Saturday, January 20, 2007

Review of Truth Decay

A web site called Faith Maps has posted a review of my 2000 book, Truth Decay. The site is an "emerging church" venue. The review summarizes the contents fairly clearly and thoroughly, but then goes on to attribute views to me that I do not hold and do not defend in the book. I know nothing about the author, nor can I find anything about him on Google (so he must not really exist). I have asked the editor for permission to write a response. Let me know what you think of the review, but only if you have read Truth Decay. If you haven't, then turn off the TV, the iPod, the IMs, etc., and do so as soon as possible.


Kevin Winters said...

I've read your "Postmodernism and Truth" in Philosophia Christi 2/2/2 (2000), 271-281 as well as selections from the wider book, so I hope that is sufficient for me to reaspond here. I think the review is somewhat well done, but I don't think even it fully grasps the essence of figures like Heidegger, Derrida, and Levinas in what it says. The discussion of other forms of knowing, for example, focuses on "spiritual" knowledge, when one fo the fundamental views of those I give above is the focus on a background understanding that itself escapes and makes possible propositional knowledge. Thus, by focusing on "spiritual" knowledge rather than the "essence" of knowledge (for Heidegger, that which makes knowledge possible), the reviewer gives a response that is not as strong as it could be. Even Searle's notion of the Background (found in the work that Groothuis endorses so readily in Truth Decay) is not reducible to propositional knowledge, despite his neurological reductionism.

I fully endorse the viewer's opinion that Groothuis focuses on the most extreme forms of postmodernism in his engagement with primary thinkers (or, as far as I can tell, secondary works on the primary thinkers). I, for one, would like to see him do more with Heidegger, for a few reasons: first, my obvious bias towards Heidegger. Second, because Heidegger's work greatly influenced many of the thinkers that Groothuis addresses--Foucault, Derrida, and Rorty. On the latter, though see Charles Guignon's "On Saving Heidegger from Rorty," in Philosophy and Phenomenological Research 46/3 (1986), 401-417. This, unfortunately, is something that I would suggest for so-called "Emerging Church" characters so that they will similarly not butcher that which they are trying to be proponents for.

Lastly, I am still waiting for someone to tell me exactly how the "correspondence" relation is constituted. Groothuis does make a good case that correspondence of some kind is necessary (something neither I nor many primary so-called "postmodern" thinkers disagrees with), but exactly how it occurs is still ambiguous. I would most certainly enjoy discussing this particular fact as I think it is important for understanding how so-called "postmodernists" disagree with that conception.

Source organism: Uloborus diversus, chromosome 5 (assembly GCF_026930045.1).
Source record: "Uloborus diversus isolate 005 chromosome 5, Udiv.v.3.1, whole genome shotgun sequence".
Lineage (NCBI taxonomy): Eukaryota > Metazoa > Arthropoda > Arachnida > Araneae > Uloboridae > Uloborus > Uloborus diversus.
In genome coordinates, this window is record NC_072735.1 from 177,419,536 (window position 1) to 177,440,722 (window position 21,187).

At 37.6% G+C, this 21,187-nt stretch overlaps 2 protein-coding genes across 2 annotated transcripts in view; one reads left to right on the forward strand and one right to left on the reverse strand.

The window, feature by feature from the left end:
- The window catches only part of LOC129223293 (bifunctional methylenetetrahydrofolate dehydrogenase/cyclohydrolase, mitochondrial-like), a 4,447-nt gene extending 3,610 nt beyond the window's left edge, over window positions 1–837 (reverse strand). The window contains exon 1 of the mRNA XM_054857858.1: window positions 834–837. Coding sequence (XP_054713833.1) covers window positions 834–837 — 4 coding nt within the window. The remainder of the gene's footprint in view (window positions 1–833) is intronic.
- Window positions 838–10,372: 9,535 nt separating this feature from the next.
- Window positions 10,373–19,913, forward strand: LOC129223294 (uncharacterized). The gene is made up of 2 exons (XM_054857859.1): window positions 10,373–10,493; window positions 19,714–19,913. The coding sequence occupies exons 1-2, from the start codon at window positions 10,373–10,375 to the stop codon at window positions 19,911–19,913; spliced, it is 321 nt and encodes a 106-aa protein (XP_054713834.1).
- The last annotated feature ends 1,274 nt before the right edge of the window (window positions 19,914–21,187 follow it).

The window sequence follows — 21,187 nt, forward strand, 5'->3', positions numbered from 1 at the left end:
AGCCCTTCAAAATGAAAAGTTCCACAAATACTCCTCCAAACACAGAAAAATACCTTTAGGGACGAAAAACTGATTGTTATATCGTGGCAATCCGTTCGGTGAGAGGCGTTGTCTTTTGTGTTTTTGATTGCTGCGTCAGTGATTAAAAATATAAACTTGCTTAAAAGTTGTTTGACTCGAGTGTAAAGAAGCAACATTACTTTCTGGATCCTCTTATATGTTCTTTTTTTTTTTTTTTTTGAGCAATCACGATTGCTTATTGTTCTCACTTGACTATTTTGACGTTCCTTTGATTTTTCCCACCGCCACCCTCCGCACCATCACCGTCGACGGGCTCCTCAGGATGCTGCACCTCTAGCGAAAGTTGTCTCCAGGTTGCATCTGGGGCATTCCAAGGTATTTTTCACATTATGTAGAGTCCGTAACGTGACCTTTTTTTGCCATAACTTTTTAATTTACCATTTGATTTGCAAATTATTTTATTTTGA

Kevin Winters said...

Though admittedly off-topic, a friend of mine alerted to this article, written by Nietzschean and existentialist scholar (and recently deceased) Robert C. Solomon. Solomon, co-author of What Nietzsche Really Said (with his wife, Kathleen M. Higgins), has written some excellent works both on Nietzsche (to disabuse the simplistic interpretations of some of his critics) and existentialism as a whole. I would suggest him to anyone who wants an "insider's" view of existentialism.

Douglas Groothuis said...

I looked through that book and was unimpressed. It certainly dodged the severe problem of Nietzsche's perspectivism.

Kevin Winters said...

Really? How? I thought his quasi-Peircean approach (fallibilism) was quite good. How, exactly, is a direct corresondence to the "real" apart from any perspectival aspect possible? How is the "correspondence" relation itself instantiated such that it evades the perspectival approach?

Jonathan Erdman said...

I just wanted to echo something Kevin said in his first post (the long one!). That is, that it is one thing to completely throw out the correspondence theory of truth, but seems to me to be quite another thing, entirely, to say that the correspondence theory is necessary, but not sufficient to capture the entire spectrum of "truth."

It seems like often times some of my fellow conservatives - Groothuis, Moreland, etc. - polarize the truth debate by saying that one must sell their soul entirely to the correspondence theory or else completely abandon it. To completely abandon the corr. theory, of course, is absurdity, not to mention pragmatically impossible! But are there really only two options? Is this all-or-nothing approach to the corr theory really the way we should proceed with this debate????